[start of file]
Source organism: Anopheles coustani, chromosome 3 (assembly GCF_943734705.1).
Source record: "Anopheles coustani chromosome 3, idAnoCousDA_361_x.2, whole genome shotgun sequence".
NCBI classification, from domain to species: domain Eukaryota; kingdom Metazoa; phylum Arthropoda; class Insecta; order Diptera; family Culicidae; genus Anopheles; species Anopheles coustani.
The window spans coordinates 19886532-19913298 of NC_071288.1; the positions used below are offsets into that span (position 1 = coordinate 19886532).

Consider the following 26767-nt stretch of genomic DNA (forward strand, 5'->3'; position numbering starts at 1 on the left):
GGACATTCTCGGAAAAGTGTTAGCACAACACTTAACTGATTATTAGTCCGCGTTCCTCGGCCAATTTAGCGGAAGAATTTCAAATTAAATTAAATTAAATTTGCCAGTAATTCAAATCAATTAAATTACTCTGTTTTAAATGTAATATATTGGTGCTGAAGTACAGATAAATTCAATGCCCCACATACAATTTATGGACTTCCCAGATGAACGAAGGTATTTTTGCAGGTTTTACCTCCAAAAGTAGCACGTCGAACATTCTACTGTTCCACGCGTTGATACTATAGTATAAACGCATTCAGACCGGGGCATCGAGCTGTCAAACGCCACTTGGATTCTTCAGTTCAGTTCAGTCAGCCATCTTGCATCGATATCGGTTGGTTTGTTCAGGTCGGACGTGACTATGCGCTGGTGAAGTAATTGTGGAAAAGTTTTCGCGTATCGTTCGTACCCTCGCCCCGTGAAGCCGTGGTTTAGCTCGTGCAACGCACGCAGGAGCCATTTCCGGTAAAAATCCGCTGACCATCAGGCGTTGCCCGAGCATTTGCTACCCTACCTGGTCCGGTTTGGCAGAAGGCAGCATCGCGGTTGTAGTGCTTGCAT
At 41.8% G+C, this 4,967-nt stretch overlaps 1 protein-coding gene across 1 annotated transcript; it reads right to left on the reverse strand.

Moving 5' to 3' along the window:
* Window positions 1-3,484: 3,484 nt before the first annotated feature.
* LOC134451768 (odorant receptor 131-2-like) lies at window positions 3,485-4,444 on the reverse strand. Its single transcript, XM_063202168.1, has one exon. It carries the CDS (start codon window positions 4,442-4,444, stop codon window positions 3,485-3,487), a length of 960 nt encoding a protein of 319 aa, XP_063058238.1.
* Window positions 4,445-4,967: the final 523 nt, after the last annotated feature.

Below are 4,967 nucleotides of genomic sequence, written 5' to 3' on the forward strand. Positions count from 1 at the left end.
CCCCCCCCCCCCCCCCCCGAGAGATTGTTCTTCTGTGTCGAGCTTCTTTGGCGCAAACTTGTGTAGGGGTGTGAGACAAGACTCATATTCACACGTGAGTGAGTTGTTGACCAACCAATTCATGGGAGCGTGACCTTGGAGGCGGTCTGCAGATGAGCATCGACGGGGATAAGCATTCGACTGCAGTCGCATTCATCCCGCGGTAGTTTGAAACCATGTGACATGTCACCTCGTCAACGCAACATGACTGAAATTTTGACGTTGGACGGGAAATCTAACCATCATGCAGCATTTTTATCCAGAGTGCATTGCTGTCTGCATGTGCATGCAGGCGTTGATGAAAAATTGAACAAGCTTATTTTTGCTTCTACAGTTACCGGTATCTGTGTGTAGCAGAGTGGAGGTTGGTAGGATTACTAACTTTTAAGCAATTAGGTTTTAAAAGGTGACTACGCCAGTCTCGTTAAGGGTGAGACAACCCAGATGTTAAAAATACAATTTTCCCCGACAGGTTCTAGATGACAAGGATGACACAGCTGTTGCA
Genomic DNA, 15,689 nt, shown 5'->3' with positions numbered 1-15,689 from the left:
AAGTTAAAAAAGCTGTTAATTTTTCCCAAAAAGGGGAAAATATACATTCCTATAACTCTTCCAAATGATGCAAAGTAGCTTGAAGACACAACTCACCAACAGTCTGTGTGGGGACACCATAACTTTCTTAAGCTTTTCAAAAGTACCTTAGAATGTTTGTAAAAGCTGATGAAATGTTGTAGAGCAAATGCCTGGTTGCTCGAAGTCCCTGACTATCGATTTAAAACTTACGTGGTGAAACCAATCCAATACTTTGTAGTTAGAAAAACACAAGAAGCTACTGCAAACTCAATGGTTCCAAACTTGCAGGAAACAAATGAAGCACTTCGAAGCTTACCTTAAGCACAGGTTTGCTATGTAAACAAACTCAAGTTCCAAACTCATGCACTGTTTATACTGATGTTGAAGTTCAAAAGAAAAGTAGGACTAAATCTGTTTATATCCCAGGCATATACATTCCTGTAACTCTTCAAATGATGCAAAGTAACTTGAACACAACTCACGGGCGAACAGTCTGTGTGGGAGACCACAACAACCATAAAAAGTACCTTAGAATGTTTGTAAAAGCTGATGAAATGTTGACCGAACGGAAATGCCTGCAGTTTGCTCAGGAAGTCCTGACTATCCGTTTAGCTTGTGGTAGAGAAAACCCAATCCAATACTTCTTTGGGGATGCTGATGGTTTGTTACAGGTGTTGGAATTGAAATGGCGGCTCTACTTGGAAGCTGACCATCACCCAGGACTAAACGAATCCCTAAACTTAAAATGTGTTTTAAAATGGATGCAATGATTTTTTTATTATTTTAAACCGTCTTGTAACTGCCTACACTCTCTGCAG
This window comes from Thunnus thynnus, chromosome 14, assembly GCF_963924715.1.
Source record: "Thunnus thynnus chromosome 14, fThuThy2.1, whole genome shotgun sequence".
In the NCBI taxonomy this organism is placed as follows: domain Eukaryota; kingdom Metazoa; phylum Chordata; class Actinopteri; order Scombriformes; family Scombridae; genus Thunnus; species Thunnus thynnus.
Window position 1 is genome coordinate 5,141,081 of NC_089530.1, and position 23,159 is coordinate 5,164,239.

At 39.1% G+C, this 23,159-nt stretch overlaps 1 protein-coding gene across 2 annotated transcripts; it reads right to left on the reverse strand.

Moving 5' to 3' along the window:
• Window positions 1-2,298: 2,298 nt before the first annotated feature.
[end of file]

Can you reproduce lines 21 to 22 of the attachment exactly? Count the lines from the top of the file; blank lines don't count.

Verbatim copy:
Moving 5' to 3' along the window:
• Window positions 1-2,298: 2,298 nt before the first annotated feature.